Reports are mixed about the success of “digital editions” of monthly and weekly magazines on tablets. There was a burst of activity among the major publishers after Apple finally instituted its Newsstand and saner subscription models in iTunes. Some marquee titles are boasting of selling tens of thousands of digital edition subs. But other editors -- like Technology Review’s Jason Pontin in an infamous rant -- claim apps are not worthwhile for most magazines.
Personally, I am a defender of the digital edition, even nominally enhanced version of magazines. I have a number of subscriptions that allow me to authenticate a Newsstand download, and I routinely give the issues away when they come in and read the digital versions.
One under-reported aspect of tablet mags is that many titles found that their unenhanced versions running on Barnes & Noble’s Nook Color were doing better than some titles on the iPad. After a first wave of dazzling effects poured into tablet issues, it turns out that many readers just didn’t care whether their splash page danced for them.
The basic act of thumbing through relatively static pages on a tablet can be so much more engaging than scrolling a Web site that blogs like Engadget -- and sites like Huffington Post and Funny or Die have all launched magazine-like experiences in the iTunes Newsstand, although all of them have sites and apps with real-time content. AOL saw engagement rates ten times higher on content in its Distro magazine app, although most of the content was repurposed from the Engadget Web site.
To me, the place where magazines have still fallen short on the tablet is in finding smarter ways to combine the engagement of the magazine page with the dynamism of their Web sites. Some magazines like SI experimented with having some live site content embedded into their weekly digital edition drop. I have seen some others try to add it into the shell app that holds the library of issues. Often a small “Web” bug in the menu will bring up an embedded browser.
In my mind, it is clear that the tablet allows magazine to create a digital home for their longer-form content that the Web simply never allowed. At the same time, there is an opportunity here to reimagine the magazine and the Web site in new and fascinating ways. I haven’t a clue what that will resemble. But some publishers are making first stabs at it.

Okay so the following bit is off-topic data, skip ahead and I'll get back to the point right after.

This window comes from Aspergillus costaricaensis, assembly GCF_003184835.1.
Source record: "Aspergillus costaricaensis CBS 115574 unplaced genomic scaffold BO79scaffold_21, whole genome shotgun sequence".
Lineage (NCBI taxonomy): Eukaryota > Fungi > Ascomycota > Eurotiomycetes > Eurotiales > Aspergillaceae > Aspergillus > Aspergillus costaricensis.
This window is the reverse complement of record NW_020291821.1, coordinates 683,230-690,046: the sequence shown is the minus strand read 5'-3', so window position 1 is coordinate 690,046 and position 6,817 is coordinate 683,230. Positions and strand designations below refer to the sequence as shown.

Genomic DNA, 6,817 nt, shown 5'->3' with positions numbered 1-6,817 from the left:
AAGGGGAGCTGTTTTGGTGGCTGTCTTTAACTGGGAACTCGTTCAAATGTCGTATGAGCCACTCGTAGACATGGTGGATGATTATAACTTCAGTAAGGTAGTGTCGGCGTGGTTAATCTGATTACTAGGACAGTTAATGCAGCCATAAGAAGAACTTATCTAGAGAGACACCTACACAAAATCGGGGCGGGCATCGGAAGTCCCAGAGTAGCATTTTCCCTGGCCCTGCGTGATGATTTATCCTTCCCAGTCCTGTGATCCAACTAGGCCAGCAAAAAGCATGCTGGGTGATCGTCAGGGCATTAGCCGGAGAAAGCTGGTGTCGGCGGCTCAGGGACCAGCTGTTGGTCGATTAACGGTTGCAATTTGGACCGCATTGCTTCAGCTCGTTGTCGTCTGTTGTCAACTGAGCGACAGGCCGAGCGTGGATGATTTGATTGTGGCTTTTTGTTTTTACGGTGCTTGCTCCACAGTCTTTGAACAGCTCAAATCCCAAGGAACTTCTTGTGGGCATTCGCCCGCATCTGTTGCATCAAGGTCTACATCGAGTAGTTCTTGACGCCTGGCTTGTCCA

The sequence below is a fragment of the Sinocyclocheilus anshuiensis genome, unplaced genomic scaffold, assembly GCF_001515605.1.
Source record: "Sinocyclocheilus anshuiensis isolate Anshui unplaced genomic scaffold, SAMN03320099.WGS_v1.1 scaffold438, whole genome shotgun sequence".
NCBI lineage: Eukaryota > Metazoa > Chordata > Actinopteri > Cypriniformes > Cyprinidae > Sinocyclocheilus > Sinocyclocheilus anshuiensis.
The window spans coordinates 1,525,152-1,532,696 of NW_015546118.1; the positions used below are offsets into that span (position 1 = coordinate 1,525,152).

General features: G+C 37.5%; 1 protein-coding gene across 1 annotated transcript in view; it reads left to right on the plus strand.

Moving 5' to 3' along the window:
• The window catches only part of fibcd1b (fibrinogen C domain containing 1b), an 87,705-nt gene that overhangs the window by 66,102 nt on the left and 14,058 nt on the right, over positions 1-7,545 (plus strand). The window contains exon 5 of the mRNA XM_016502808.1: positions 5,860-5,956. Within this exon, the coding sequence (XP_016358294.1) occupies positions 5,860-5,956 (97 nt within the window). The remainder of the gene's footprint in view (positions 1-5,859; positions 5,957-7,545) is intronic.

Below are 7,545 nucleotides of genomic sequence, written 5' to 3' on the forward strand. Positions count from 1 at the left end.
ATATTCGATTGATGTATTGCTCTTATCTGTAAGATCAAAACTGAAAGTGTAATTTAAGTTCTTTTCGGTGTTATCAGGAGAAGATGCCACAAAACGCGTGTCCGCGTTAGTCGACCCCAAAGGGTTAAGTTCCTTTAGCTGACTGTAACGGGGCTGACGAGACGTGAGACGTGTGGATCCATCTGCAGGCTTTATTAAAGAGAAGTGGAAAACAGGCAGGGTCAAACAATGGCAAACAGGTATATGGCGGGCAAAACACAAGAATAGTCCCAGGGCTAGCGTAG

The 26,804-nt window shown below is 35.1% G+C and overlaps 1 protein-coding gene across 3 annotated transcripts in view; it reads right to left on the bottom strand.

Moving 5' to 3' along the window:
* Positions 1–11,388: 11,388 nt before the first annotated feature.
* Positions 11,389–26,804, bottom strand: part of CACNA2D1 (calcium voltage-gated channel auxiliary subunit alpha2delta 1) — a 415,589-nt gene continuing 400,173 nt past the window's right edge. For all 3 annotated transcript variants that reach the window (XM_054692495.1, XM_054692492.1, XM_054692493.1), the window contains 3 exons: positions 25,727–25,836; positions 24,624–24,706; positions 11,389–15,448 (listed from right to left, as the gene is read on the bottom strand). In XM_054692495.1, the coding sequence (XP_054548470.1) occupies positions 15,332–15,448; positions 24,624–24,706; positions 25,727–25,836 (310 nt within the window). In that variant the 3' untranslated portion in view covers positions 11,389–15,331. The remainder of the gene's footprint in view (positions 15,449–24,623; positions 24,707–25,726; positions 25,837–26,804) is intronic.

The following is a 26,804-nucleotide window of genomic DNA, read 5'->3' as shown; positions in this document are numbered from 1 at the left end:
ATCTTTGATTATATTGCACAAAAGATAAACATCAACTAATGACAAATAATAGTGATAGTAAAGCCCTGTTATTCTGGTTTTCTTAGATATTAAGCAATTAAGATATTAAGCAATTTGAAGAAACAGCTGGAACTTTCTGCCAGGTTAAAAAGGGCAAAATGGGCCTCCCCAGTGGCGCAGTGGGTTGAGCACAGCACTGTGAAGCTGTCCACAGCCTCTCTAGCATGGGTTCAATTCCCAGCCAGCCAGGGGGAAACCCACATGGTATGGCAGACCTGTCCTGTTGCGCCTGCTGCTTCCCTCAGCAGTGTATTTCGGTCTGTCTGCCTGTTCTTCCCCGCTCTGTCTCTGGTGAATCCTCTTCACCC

AMI’s Enquirer Plus is a fascinating attempt to make a hybrid of Web material and the weekly tabloid. Subscribers get a weekly digital issue, but also receive daily refreshes that add new content to a special section. There is a reason and a route for opening the weekly app daily.
Bloomberg Businessweek+ is among the best digital magazines around, mainly because it links the content of the week’s issues to dynamic charts, tickers and news stories. Tap a company name in one of the long-form articles and the magazine app sucks in beautifully rendered content. This is a fascinating experiment in hybrid media. But I have to say that the excellent execution only begs the questions about the juxtaposition of standard ported print content with dynamic feeds. Even here they are not quite peanut butter and chocolate -- two flavors that create a new and interesting blend.
SPIN magazine has been one of the most novel extensions of a print brand. Its combo magazine, news feed and music discovery engine is refreshing and makes good on the multimedia depth that the tablet can bring to an entertainment magazine. Some books like People and Entertainment Weekly are starting to embed samples of audio and video from the entertainment they review and preview in their tablet editions. This should be de rigeur. I never understood why the Web hadn’t already developed some editorial conventions for embedding media samples into digital prose. We really need a more seamless way to “quote” from film, TV and music in the course of writing about it.
It seems to me there is a real opportunity with tablets to rethink editorial conventions and what a content brand looks like. We have had the static convention of print turned on its head into real-time delivery on the Web, and it pretty much killed rich engagement with content. There is something else possible with a connected medium that allows for lean-back consumption rather than lean-in content grabbing. Magazines like the Atlantic and Tte Week are playing with ways of making their apps home to both live Web content and the regular mag issue.
There must be a next step for making the app a more seamless portal to a brand’s full portfolio of content, but in ways that really poke holes in the platform silos that still are there. The multi-screen world we are all talking about right now only becomes real when each of the screens really is connected to allow fluid current of content to move among them. Let the media user decide which platform she wants as primary (video, text, audio) -- but then somehow let her pull the others in as wanted to complement the experience.
More than just a second or third screen, the tablet could be a place where all of those “screens” (if we also want to call magazines a ‘screen’) can both co-exist and cooperate.